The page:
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Serviceton, VIC

Railway town on the Victorian-South Australian border

Serviceton is a tiny railway town close to the Victorian-South Australian border which today has been reduced to a railway station and a few houses. This is a town which is a reminder of the importance of state borders before Federation and of a society where trains where the most efficient and sophisticated form of transport. 


Serviceton is located near the Victorian-South Australian border 440 km north-west of Melbourne and 293 km south-east of Adelaide. 


Origin of Name

The railway station was named after Sir James Service, Premier of Victoria from 1883-86. Consequently the town, really a railway town, took its name from the station. 


Things to See and Do

History of the Railway Line and the Border
There was a dispute about the actual border between South Australia and Victoria. South Australia claimed that when the border was surveyed at 141° latitude that the surveyor had got it wrong and that the border had been placed 4 km inside South Australia. As a result a strip of land, 4 km wide, was created until the problem was resolved. After Federation the issue of the state boundary was taken to the Privy Court in London which, in 1911, found against South Australia. In the meantime Serviceton, which was supposed to be on the border, was actually located within the 4 km strip. It was agreed by both states that a border railway-cum-customs station should be built to handle customs and for engine maintenance, refreshments and overnight accommodation. This made sense. The journey from Melbourne to Adelaide, and vice versa, took two days. The station was located in the disputed territory. The line generally followed the overland gold escort route which had been surveyed in 1852 when gold from Victorian diggings was transported to Adelaide.

Railway Station
The town's Late Victorian railway station, located off Elizabeth Street, was built in 1887. The red bricks were transported from Horsham. The cost was £8,449/9/-. The 70 metre platform is a comment on the importance associated with this border station when it was built. Inside the station are the old customs house for processing goods passing from one state to another. 
The three level station was huge. The upstairs and the platform area had 15 rooms. These included a kitchen for customers' refreshments, dining area, ladies closet and waiting areas, booking rooms for Victoria and South Australia, general waiting areas and a customs office. In the basement were large cellars for storage, guard areas, a mortuary for bodies being shipped across the border and a lock-up which was used for prisoners who were being transported interstate. Everything needed to be unloaded and put onto another train. It is listed by the Victorian Heritage Council and its significance is recorded as "Serviceton Railway Station is historically significant for its association with the prolonged Victorian/South Australian border dispute, resulting from an incorrect border survey in 1847. The complex was constructed at the location where the border was originally defined, but was subsequently relocated. It is also significant as it includes the original customs offices used for the collection of duties on goods travelling interstate, along with holding cells for prisoners being transferred interstate. The role of Serviceton as a railway town of significance on the border of Victoria and South Australia is reflected in its function as a turn around point for state rail services. Serviceton Railway Station is also significant as an example of a building design that arose from the "Octopus Act" of 1884. Serviceton Railway Station is architecturally significant as a unique and essentially intact example of a major terminal building on the network, and is also a key contributor to the character of the Western line." For more information check out http://vhd.heritagecouncil.vic.gov.au/places/1018.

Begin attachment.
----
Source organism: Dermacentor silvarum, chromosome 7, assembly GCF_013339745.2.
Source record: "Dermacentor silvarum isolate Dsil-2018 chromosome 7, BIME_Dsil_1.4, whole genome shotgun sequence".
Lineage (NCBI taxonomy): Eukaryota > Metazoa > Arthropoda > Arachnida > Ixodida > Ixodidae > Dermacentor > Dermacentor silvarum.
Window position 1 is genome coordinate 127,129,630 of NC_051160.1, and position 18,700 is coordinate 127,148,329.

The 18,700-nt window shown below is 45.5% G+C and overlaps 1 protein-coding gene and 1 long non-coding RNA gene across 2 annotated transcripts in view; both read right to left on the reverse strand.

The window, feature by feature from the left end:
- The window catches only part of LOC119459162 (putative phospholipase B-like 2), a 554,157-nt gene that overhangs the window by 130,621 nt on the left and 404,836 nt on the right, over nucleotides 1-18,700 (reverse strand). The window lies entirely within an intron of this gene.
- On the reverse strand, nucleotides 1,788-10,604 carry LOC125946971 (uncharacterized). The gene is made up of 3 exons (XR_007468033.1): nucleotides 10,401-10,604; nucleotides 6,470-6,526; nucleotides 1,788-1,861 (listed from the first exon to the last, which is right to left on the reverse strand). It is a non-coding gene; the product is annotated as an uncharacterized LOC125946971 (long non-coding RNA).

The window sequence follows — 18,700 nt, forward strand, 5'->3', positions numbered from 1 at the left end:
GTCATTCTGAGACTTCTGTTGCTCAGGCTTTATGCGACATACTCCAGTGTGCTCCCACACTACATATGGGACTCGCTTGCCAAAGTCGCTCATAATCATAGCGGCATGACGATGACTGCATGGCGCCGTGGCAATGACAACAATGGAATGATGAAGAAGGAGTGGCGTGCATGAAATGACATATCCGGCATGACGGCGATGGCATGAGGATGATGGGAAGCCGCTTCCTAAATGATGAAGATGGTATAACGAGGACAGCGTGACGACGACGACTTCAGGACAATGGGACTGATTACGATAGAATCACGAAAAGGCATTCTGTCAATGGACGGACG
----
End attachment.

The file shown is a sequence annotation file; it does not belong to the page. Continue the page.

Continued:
A Strange Customs Post
The customs office was established in the railway station to ensure duty was paid for goods taken across the state borders but, amusingly, the law was difficult to enforce as the town was in a strip of land 4.5 km in width which stretched along the length of the state border and therefore was "disputed territory". The disagreement over the land began in 1847 when the state border was marked with identifying features which were legally recognised as defining the official state boundary. These marks were supposed to follow the 141st degree of east longitude but, owing to a surveying error, they had all been placed 4.5 km west of the meridian.